Big band first burst onto the musical landscape in the Roaring Twenties; the 1930s
and 1940s, however, marked its golden age, with the likes of Count Basie
and Dizzy Gillespie leading large jazz and swing orchestras that
would blaze a trail for bebop and free jazz. Many of these big bands continued to
thrive into the 1970s and beyond, aided and abetted by a new generation of contemporary
artists dedicated to keeping the big band spirit alive. Among its torchbearers was
Montrealer Vic Vogel.
Big Band's Early History
The history of big band, many scholars agree, begins in the 1920s with a man named
Fletcher Henderson. An Afro-American musician, orchestra leader
and arranger, Henderson formed what is widely held to be the first jazz orchestra
in 1924. Working closely with arranger Don Redman, he developed
new arrangements for large orchestras. The Fletcher Henderson Orchestra was a fixture
at New York's Roseland Ballroom, setting the tone for the swing style of the
The jazz and swing orchestras of the big band era typically included three sections
– reed instruments, trombones and trumpets – and a three- or four-part
rhythm section made up of drums, bass, piano, and occasionally an acoustic guitar.
As well as 16 to 19 instrumentalists, big bands often featured one or more singers
and soloists as well. Tenor saxophonist Coleman Hawkins and clarinettist
Lester Young were among the many soloists who first starred
with jazz orchestras. Finally, most big bands were eponymously named after
their band leader.
The Golden Age
Big band's popularity reached its apogee in New York in the mid-1930s, when
venues like the Cotton Club and the Savoy Ballroom were all the rage. In its heyday,
the Cotton Club welcomed the likes of singer Cab Calloway and Duke Ellington,
who broke new ground with his creativity and cutting-edge arrangements.
Providing the musical entertainment at the Savoy Ballroom were the Chick Webb
and Jimmie Lunceford orchestras.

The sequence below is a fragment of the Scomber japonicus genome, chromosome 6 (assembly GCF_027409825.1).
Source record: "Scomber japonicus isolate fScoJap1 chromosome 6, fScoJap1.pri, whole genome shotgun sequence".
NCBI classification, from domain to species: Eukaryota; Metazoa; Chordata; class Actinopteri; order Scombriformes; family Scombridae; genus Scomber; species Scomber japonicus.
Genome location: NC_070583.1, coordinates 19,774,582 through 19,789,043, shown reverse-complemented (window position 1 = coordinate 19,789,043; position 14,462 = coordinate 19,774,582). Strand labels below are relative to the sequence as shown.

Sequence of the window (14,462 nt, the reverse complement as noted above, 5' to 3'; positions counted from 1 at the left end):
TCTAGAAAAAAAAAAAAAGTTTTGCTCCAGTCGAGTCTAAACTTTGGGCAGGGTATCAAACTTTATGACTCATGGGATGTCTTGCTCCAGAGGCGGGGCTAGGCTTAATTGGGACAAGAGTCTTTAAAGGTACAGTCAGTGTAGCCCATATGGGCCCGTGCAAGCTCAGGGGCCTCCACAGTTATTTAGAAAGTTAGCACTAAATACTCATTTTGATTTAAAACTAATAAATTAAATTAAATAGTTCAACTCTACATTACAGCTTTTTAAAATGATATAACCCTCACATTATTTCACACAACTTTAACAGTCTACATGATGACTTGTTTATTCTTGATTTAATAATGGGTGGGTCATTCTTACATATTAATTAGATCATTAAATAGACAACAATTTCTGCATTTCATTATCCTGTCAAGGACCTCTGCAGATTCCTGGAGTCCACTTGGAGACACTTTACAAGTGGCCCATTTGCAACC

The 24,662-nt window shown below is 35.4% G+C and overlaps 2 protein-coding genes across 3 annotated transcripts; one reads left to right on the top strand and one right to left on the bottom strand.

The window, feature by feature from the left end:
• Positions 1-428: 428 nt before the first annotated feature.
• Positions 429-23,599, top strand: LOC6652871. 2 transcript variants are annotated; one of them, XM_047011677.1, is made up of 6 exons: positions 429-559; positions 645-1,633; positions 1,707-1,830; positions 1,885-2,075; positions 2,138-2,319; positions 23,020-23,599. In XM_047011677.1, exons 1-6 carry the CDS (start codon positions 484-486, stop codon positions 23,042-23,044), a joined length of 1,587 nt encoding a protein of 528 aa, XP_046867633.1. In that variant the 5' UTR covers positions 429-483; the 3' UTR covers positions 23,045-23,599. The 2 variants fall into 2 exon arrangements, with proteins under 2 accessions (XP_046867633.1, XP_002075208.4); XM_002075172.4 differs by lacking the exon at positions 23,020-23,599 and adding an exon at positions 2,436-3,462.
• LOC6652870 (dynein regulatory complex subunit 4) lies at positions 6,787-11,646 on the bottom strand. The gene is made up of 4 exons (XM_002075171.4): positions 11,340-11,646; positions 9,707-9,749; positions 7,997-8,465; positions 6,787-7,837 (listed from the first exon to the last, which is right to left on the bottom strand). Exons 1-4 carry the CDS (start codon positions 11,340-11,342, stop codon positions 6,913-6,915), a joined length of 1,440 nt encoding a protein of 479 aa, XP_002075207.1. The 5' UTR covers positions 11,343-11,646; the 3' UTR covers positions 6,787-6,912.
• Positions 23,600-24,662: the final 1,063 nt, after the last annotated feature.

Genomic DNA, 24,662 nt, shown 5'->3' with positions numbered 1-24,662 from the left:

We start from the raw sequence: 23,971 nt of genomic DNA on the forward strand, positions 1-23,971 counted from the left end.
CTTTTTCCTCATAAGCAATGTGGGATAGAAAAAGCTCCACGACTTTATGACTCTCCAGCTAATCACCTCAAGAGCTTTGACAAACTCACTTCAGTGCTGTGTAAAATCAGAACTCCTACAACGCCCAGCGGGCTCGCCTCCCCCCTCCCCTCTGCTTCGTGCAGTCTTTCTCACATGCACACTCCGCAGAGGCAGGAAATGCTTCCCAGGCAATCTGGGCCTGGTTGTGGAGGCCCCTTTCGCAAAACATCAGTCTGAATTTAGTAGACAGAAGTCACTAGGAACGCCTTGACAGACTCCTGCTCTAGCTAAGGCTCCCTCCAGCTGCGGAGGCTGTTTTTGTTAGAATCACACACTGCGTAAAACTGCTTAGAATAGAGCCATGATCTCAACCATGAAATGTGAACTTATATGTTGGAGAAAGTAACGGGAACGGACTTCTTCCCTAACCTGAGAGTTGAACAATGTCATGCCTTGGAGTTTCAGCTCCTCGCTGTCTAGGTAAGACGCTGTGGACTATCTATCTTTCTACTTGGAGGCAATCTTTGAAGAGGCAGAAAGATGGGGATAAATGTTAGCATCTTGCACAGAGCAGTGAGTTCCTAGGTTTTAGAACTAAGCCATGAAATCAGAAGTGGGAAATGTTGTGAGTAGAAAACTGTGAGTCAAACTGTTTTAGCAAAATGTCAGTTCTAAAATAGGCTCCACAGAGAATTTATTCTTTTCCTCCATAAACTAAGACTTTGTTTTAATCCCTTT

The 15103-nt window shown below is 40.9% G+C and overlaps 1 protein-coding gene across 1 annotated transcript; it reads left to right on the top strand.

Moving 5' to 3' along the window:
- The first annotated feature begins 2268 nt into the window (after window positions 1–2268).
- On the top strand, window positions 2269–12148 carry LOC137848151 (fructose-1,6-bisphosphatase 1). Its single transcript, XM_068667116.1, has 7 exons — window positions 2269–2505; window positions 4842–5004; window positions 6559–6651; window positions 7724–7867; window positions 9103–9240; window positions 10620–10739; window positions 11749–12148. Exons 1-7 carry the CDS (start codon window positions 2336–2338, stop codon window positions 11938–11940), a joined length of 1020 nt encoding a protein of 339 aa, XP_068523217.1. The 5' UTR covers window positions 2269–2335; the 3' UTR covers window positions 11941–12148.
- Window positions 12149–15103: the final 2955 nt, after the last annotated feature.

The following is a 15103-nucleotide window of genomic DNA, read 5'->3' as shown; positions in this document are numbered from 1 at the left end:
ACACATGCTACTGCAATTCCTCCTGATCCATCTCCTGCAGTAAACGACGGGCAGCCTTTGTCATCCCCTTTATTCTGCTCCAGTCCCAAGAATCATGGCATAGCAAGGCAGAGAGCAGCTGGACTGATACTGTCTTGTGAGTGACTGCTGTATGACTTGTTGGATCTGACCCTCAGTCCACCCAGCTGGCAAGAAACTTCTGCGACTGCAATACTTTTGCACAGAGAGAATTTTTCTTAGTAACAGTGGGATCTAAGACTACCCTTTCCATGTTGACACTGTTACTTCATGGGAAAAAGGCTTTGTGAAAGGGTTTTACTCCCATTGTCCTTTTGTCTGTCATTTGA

At the helm of one of the greatest jazz orchestras of all time was the venerable
Count Basie. From 1936 to 1940, Basie and his
orchestra toured extensively, with stints at the Roseland Ballroom
in 1937 and Carnenie Hall in 1938. Other big bands of the period opted for a more
commercial sound, among them the Harry James and Glenn Miller
The 1940s were marked by the advent of bebop, made popular by big band leaders
Billy Eckstine and
Dizzy Gillespie. The decade was also one of experimentation,
with some orchestras - notably that of Stan Kenton - integrating
woodwinds and strings. The late forties belonged, in large part, to Miles Davis, who literally redefined the genre
with the Birth of the Cool sessions of 1948 and 1949. With its restrained
harmonic structures and relaxed feel, the cool jazz style of the 1950s signalled
a definitive break from the up-tempo virtuosity of bop.
The newfound freedom afforded by free jazz was a boon to some large orchestras like
Anthony Braxton and the Creative Music Orchestra
and Lester Bowie and the Sho' Nuff Orchestra.
By and large, though, the 1960s saw big band fall out of public favour - a vestige,
to many, of a bygone era. Still, a handful
of original big band artists distinguished themselves, among them American jazz
composer and pianist Sun Ra and his Arkestra,
the Globe Unity Orchestra and the AACM Big Band.
The move toward smaller ensembles with star soloists - a trend begun in the 1960s
- continued into 1970s and 1980s and beyond, driven in part by financial concerns:
smaller bands commanded lower appearance fees. The illustrious Glenn Miller,
Tommy Dorsey and Duke Ellington orchestras continued
to appeal to audiences nostalgic for the big band sound, while musicians like
Thad Jones, Mel Lewis and Gil Evans sought to refine the classic big
Big Bands at the Festival
Montreal-born pianist and composer
Vic Vogel has been an enduring presence at the Festival.
At the 1988 edition, he marked the 20th anniversary of his big band, and in 2001,
the band welcomed the late great trumpet player Freddie Hubbard.
In 2008, Vogel appeared at the Festival with Jean Fréchette,
Dave Turner, Alexandre Côté,
Al McLean and
André Leroux - each of the saxophonists from his Jazz
Big Band. Then, in a 2009 concert under the stars, Vogel gave a
rousing tribute to the jazz greats.
To mark its 30th anniversary in 2009, the Festival played host to a friendly clash
of the big bands featuring the
Harry James Orchestra and the Glenn Miller Orchestra. The previous
year, the GMO had squared off with the Tommy Dorsey Orchestra during
the memorable event dubbed
Battle of the Bands. In a similar exercise, the
Ellington orchestras went head to head at the
Also appearing at the 2009 Festival were Quebec-born pianist and composer Lorraine Desmarais, who presented her
album Big Band, American
Maria Schneider and her Jazz Orchestra, and guitarist Brian Setzer, who returned after
a long absence, accompanied by his high-octane big band.
Finally, in 2009, as at every edition of the Festival, a number of school bands
served notice that the big band tradition is still very much alive.